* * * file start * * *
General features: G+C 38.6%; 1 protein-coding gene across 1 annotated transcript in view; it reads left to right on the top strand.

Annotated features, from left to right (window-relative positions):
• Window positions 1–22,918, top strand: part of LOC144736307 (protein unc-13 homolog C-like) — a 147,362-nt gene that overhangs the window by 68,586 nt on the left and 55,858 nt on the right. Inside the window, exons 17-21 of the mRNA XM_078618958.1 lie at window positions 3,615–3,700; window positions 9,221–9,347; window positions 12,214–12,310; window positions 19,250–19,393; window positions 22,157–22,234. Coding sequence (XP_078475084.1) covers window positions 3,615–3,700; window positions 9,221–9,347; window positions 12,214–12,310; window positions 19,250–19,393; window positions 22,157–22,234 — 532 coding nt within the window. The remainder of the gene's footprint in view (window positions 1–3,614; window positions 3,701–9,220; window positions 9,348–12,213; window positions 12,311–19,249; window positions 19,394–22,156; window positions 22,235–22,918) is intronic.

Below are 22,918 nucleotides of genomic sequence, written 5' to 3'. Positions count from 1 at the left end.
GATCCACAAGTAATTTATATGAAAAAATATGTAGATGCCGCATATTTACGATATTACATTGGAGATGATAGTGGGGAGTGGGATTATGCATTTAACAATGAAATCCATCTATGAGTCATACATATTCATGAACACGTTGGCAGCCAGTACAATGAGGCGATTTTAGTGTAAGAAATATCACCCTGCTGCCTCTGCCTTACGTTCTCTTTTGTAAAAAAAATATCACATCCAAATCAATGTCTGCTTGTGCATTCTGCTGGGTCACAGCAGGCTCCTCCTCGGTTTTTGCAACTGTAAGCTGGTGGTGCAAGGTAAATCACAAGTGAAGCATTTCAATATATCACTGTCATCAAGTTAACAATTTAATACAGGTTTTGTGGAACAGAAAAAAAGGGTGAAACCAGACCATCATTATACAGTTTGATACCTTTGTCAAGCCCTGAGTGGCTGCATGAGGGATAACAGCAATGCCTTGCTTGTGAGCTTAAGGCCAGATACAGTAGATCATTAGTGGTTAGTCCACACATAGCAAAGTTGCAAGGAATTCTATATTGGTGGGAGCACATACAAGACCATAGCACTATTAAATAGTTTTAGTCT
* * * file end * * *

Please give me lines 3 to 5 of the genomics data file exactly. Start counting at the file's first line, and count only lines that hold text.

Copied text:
• Window positions 1–22,918, top strand: part of LOC144736307 (protein unc-13 homolog C-like) — a 147,362-nt gene that overhangs the window by 68,586 nt on the left and 55,858 nt on the right. Inside the window, exons 17-21 of the mRNA XM_078618958.1 lie at window positions 3,615–3,700; window positions 9,221–9,347; window positions 12,214–12,310; window positions 19,250–19,393; window positions 22,157–22,234. Coding sequence (XP_078475084.1) covers window positions 3,615–3,700; window positions 9,221–9,347; window positions 12,214–12,310; window positions 19,250–19,393; window positions 22,157–22,234 — 532 coding nt within the window. The remainder of the gene's footprint in view (window positions 1–3,614; window positions 3,701–9,220; window positions 9,348–12,213; window positions 12,311–19,249; window positions 19,394–22,156; window positions 22,235–22,918) is intronic.

Below are 22,918 nucleotides of genomic sequence, written 5' to 3'. Positions count from 1 at the left end.
GATCCACAAGTAATTTATATGAAAAAATATGTAGATGCCGCATATTTACGATATTACATTGGAGATGATAGTGGGGAGTGGGATTATGCATTTAACAATGAAATCCATCTATGAGTCATACATATTCATGAACACGTTGGCAGCCAGTACAATGAGGCGATTTTAGTGTAAGAAATATCACCCTGCTGCCTCTGCCTTACGTTCTCTTTTGTAAAAAAAATATCACATCCAAATCAATGTCTGCTTGTGCATTCTGCTGGGTCACAGCAGGCTCCTCCTCGGTTTTTGCAACTGTAAGCTGGTGGTGCAAGGTAAATCACAAGTGAAGCATTTCAATATATCACTGTCATCAAGTTAACAATTTAATACAGGTTTTGTGGAACAGAAAAAAAGGGTGAAACCAGACCATCATTATACAGTTTGATACCTTTGTCAAGCCCTGAGTGGCTGCATGAGGGATAACAGCAATGCCTTGCTTGTGAGCTTAAGGCCAGATACAGTAGATCATTAGTGGTTAGTCCACACATAGCAAAGTTGCAAGGAATTCTATATTGGTGGGAGCACATACAAGACCATAGCACTATTAAATAGTTTTAGTCT